Windows 10 does not call RAID 0 by name, but you will have the option to setup the Raid 0 Windows 10 array under the search term ‘storage spaces‘.
Type it in the search bar next to the Start button and just click on the resulting match.
RAID stands for redundant array of independent disks and it is a way through which, users store the same data, in different places.
The same data is stored on multiple hard disks, and it protects data in case a hard drive or any other drive fails. However, not every RAID level has redundancy.
David Patterson coined the name RAID in 1987, along with Randy Katz and Garth A. Gibson. Initially, RAID was called ‘Redundant Arrays of Inexpensive Disks’. However, the name changed later on.
These researchers argued that the array of inexpensive disks can beat the performance of a top drive. When the RAID array utilizes redundancy, then it becomes more reliable than any other disk drive.
The use of redundant disks, at that time, was also being discussed by IBM”s Norman Ken Ouchi, who filed a patent in 1977 for this technology. It was named RAID 4 in the year 1983.
Function of RAID
RAID is placing data on multiple disks. It allows the overlapping of both input and output operations, and they become balanced. It is all about improving performance, as the use of multiple disks can increase the MTBF or mean time between failures and fault tolerance.
Users can find the RAID arrays on the operating system, as a single logical hard disk. It monitors the disk mirroring techniques, which is also called disk striping sometimes.
Mirroring means copying identical data on more than one device.
The best part of this technology is that users can store scientific images and medical records.
The stripes are small and are set up in this way so that, a single record can span all the disks, and the reader can access it quickly. If the reader wants to read all disks at the same time, then this can be easily done.
Users can use a RAID controller, as an abstraction between the OS and the physical disks.
It can present groups of disks, in the shape of logical units. When users make use of the RAID controller, then they can improve performance, as well as protect the data, if the system crashes.
The user can use the RAID controller in hardware and software-based RAID arrays, and in hardware, the RAID controller is in a physical form.
Setting up Raid 0
This technology is usually considered a configuration for an enterprise system. It brings together several hard drivers, using the striping and mirroring method.
Some enterprises, even use parity to create reliable data storage, within a PC or a network.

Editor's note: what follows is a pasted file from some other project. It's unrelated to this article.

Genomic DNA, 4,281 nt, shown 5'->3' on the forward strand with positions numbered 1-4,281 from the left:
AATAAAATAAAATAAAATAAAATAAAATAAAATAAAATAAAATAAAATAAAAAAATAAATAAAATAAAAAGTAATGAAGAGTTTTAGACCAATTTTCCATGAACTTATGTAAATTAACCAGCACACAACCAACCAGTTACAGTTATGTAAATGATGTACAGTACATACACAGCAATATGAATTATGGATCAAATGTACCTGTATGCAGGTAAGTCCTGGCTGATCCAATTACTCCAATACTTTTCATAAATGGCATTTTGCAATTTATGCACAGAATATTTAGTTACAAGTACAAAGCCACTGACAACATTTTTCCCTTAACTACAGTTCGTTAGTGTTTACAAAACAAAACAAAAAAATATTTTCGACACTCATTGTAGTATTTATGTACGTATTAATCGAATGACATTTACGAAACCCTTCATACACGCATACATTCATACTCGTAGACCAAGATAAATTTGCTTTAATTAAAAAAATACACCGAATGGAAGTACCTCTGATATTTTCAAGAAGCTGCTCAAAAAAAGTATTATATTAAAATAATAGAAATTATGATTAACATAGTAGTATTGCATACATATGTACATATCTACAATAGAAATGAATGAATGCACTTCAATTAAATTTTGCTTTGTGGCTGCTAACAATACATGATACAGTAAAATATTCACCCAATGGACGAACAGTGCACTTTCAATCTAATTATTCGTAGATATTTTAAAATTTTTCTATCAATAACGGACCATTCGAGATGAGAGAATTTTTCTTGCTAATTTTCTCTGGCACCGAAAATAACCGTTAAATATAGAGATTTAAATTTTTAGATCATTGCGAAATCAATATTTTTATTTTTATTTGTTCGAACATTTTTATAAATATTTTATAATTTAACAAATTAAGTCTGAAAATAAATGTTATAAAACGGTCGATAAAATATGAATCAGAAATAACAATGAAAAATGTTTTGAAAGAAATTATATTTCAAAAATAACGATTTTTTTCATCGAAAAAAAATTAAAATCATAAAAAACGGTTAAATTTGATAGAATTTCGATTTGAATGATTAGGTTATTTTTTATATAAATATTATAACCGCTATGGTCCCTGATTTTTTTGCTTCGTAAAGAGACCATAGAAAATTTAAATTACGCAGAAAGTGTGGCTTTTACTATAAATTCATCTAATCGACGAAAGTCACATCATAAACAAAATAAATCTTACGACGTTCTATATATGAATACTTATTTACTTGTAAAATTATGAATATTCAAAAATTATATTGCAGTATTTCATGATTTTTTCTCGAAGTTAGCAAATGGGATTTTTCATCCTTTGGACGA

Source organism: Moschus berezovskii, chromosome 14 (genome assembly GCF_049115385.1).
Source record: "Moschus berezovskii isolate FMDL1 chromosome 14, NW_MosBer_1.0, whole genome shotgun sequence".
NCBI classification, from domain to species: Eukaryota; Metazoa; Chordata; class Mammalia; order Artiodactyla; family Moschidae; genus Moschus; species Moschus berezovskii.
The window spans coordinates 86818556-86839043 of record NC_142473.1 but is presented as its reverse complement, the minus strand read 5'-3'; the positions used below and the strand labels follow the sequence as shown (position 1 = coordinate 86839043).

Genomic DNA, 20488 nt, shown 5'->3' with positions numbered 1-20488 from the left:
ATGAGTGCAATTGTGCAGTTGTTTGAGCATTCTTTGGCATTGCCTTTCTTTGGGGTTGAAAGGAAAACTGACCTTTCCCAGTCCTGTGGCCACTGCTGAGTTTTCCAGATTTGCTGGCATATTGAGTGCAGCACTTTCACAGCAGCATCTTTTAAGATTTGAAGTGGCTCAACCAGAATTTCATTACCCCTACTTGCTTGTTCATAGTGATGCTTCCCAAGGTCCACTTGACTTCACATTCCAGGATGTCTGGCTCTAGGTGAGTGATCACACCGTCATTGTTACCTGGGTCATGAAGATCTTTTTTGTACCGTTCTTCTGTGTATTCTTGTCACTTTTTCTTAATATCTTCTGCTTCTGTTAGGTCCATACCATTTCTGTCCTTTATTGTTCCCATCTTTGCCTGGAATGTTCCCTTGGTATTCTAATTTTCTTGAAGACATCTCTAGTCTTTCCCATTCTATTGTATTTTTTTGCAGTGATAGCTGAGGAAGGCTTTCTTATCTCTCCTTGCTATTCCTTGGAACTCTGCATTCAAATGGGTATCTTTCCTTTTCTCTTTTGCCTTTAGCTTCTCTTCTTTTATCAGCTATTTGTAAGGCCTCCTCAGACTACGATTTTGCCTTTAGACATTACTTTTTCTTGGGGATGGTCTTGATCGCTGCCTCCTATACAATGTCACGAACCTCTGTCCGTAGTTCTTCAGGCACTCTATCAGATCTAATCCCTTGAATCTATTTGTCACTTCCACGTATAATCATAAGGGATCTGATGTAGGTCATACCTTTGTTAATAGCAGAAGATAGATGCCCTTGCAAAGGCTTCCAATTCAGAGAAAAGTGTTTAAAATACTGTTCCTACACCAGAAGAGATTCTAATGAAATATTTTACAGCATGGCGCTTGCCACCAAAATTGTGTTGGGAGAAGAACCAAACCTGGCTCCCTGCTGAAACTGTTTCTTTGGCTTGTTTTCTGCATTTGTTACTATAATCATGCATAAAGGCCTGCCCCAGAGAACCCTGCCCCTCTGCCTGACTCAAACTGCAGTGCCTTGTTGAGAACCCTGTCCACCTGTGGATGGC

Even though this system takes some time to set up, it could be a benefit for that hobbyist, who wants a reliable storage system that can give them good results.
Follow the steps below to set up RAID 0 to Windows 10:
- First, connect the drivers that you want to use
- Then boot up the machine and go to the BIOS page
- When you see the BIOS main screen
- Choose the chipset option, which the third option from the right
- On the chipset screen, you will see SATA Mode, and you have to select RAID, instead of AHCI.
- RAID is no successfully initialized on your motherboard
- Hit save and exit
- The computer will restart and will attempt to launch a copy of Windows, which is not there anymore
- Press ctrl+R and that will launch the Raid controller
- Click on Create Array and choose the drive you want to use for configuring RAID
- Select the drive
- Select the configuration, which would be RAID 0 here, and choose the size of the array
- Press C and your array will be created
- Press ESC and then Y, it will restart the system with the RAID 0 configuration
- When the system reboots, go back to BIOS and then select the new RAID configuration
- The machine will start again and will go through the normal start-up process
- It will give you a driver error
- Plugin the flash drive which contains the RAID drivers and the drive that contains Windows ISO
- Go to the drive and the folder where the driver is stored, and then click on the OK option
- Install the drivers and the error message won’t come again
- The operating system will begin to install
The RAID is now ready to be enjoyed!
Setting Up RAID
Windows 10 has made it easier to set up RAID, by following the example that Windows 8 set for them, as well as Storage Spaces. Storage Spaces are software, which is built into Windows.
It is responsible for configuring RAID drives for the user. The solution to how to set up a RAID to Windows 10, is in this software application.
Follow the steps below, carefully:
- Install the hard drive in your PC
- Let it boot into your Windows 10
- Back all the data that is precious for you, and you don’t want to lose from your OS drive
- Type Storage Spaces in the search Windows bar on the main screen of your desktop
- When you select the drop-down menu, you will see several options, select the RAID type option from it, which you will find under the resiliency
- If you want to set the drive size, then this is the window where you can set it
- Select the ‘Create Storage Space’ option from the menu
- Wait for the process to start and end
- When the process is done, then you will see a single dish, with the size you input earlier, in the Windows Explorer
- Type ‘Manage Storage Spaces’ in the Search Windows box
After you have set up the RAID, you need to keep an eye on it, in case your Windows report any errors. RAID 1 is a mirror, which means that the data is copied on two disks. Do you want to know about me?
Raid 0 means striping, and this spreads the data across the drives using parity bits; this RAID allows the rebuilding of data, from a lost disk. Official support.